That’s how author and sustainability guru Paul Hawken responded when I asked him during FORTUNE’s Brainstorm Green why a small-is-beautiful guy agreed to work for huge companies like Wal-Mart and Ford. And I like to think that’s why nearly 300 business executives, NGO leaders, activists and government types came to our conference on business and the environment earlier this week. They were a diverse and occasionally disputatious group, which is exactly what we want: We had speakers from Greenpeace and the Rainforest Action Network, as well as Big Oil , the nuclear industry and American Electric Power, the nation’s No. 1 emitter of global warming pollution. But while there was disagreement over what path to take, there was broad consensus that business needs to find ways to become more sustainable.

Here are some of my takeaways from the event. One caveat—the quotes below were taken down on the run and may not be word-for-word perfect but they are close.

Bill Clinton doesn’t mind getting his hands dirty. Where do you find the former president these days? Occasionally, mucking around in the waste of cities like Lima, Mexico City and Lagos. “Whenever I think of an urban landfill, I see it not just as an eyesore and a contributor to global warming but a source of great wealth,” Clinton said, during the closing plenary. His Clinton Global Initiative on climate change, he explained, is training scavengers in Lima to be recycling workers, given them a salary and health care and encouraging them to become part of a “new industry in glass and metals.”

Clinton’s speech was a state-of-the-union style laundry list, long on details/solutions. He got all charged up about energy efficiency (hard to do) as he talked about retrofitting the Empire State Building, described extensive efforts to get cities to curb their carbon emissions and explained how he is helping to  make college campuses more efficient. “The most important thing you can do if you are not a member of the U.S. Congress,” he told the crowd, “is to show that the change we are all seeking is good economics.” He had a couple of odd ideas, suggesting that the states of Nevada and Arizona or maybe a Caribbean nation become “energy independent” to show the world that it’s possible. Clinton looked good, by the way—he wore a pair of Texas cowboy boots and hustled out of the hotel after his speech and a photo session to squeeze in a round of golf.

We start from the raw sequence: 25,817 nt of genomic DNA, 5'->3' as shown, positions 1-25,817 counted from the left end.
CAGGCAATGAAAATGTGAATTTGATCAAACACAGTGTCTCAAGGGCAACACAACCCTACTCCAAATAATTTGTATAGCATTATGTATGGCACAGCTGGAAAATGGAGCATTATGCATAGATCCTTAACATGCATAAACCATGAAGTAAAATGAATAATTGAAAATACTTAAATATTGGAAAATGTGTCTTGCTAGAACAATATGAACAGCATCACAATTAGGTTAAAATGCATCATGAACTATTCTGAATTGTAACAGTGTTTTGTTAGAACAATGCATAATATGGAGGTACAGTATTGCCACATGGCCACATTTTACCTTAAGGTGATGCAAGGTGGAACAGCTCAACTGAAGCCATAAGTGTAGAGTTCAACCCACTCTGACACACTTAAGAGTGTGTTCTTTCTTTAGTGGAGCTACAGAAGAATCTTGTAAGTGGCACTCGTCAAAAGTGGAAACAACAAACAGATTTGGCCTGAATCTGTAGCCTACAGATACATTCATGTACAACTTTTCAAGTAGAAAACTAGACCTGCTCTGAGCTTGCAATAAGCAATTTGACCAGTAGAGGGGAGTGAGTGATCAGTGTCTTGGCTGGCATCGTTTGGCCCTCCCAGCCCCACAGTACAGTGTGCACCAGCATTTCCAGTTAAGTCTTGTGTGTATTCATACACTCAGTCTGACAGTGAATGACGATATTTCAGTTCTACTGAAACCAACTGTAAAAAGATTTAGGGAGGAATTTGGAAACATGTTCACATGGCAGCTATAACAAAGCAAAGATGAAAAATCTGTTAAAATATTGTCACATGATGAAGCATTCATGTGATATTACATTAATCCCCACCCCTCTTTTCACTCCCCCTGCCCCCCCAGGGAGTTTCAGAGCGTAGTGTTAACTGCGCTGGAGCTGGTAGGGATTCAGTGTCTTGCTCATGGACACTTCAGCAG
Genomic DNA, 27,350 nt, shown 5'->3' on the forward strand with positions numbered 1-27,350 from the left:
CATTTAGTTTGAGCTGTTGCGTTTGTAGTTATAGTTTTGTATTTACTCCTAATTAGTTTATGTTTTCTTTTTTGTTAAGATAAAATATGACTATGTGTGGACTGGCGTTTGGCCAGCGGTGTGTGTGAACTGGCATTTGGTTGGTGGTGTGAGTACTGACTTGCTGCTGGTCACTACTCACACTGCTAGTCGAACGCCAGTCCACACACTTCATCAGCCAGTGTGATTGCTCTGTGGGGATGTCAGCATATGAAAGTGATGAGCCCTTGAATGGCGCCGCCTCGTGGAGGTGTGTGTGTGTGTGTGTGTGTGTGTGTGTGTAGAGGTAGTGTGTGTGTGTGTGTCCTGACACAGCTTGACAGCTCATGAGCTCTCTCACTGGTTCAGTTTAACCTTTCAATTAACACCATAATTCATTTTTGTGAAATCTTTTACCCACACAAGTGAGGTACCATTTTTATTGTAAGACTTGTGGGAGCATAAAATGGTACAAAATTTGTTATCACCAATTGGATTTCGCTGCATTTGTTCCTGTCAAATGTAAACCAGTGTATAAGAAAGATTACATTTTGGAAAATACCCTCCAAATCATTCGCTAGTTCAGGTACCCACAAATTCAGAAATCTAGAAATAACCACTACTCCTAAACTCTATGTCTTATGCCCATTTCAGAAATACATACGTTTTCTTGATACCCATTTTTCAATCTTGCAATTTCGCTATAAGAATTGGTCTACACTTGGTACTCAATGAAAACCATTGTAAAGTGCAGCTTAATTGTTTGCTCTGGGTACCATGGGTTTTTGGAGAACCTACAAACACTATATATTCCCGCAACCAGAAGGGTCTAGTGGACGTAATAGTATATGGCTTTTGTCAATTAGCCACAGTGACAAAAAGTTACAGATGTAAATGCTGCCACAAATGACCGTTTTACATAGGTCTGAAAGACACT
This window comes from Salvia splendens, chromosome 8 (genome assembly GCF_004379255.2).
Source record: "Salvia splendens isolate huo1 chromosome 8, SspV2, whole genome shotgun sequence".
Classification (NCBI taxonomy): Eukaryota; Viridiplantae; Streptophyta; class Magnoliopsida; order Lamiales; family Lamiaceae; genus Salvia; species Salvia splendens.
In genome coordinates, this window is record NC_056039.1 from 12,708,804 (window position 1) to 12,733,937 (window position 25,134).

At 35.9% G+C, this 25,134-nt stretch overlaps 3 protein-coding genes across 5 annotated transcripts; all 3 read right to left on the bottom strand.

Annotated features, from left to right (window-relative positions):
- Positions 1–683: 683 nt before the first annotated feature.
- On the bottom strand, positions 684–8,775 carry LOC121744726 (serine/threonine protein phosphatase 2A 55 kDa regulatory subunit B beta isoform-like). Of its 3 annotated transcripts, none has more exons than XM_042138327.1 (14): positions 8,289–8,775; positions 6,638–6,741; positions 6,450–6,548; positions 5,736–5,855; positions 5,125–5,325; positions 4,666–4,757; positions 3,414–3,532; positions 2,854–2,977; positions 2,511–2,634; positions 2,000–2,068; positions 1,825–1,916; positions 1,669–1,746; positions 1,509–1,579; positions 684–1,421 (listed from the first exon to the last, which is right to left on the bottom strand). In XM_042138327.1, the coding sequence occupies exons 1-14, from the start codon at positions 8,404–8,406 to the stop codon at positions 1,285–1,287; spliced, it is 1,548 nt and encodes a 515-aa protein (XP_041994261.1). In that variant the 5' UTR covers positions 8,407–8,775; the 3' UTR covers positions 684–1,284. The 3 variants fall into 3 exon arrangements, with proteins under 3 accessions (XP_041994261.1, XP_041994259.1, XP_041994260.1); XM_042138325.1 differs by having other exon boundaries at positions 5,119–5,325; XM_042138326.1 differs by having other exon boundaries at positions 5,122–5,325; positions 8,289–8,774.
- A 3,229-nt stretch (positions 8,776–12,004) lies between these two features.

Some big problems, corporate America can’t solve. Fisk Johnson of SC Johnson, Jeff Hollender of Seventh Generation, Bill Valentine of HOK (big architecture firm) and Carl Bass of Autodesk (design company) joined me for a panel called Re-Imagining Consumption. The question put before them was simple but important: How can companies grow their revenues and profits while shrinking their environmental footprint? I thought we’d get into a conversation about cradle-to-cradle products that companies sell, or new business models like ZipCar. But we veered into a discussion of overconsumption after someone mentioned he oft-cited fact that Americans make up roughly 5% of the world’s population and consume 25% of its resources. That’s obviously a problem, and since companies are invented to solve problems, I ask them if there is a business opportunity there. They couldn’t see one although Bill Valentine said HOK often asks its clients whether they really need a new building, Carl Bass said  Autodesk is incorporating sustainability questions into its software, and Fisk and Jeff both talking about “greening” their products and packaging.  The truth us, it’s hard to imagine even progressive companies (except for recycling firms) coming up with products, services or new business models around buying less stuff. This tough job is probably best left to parents or religious leaders.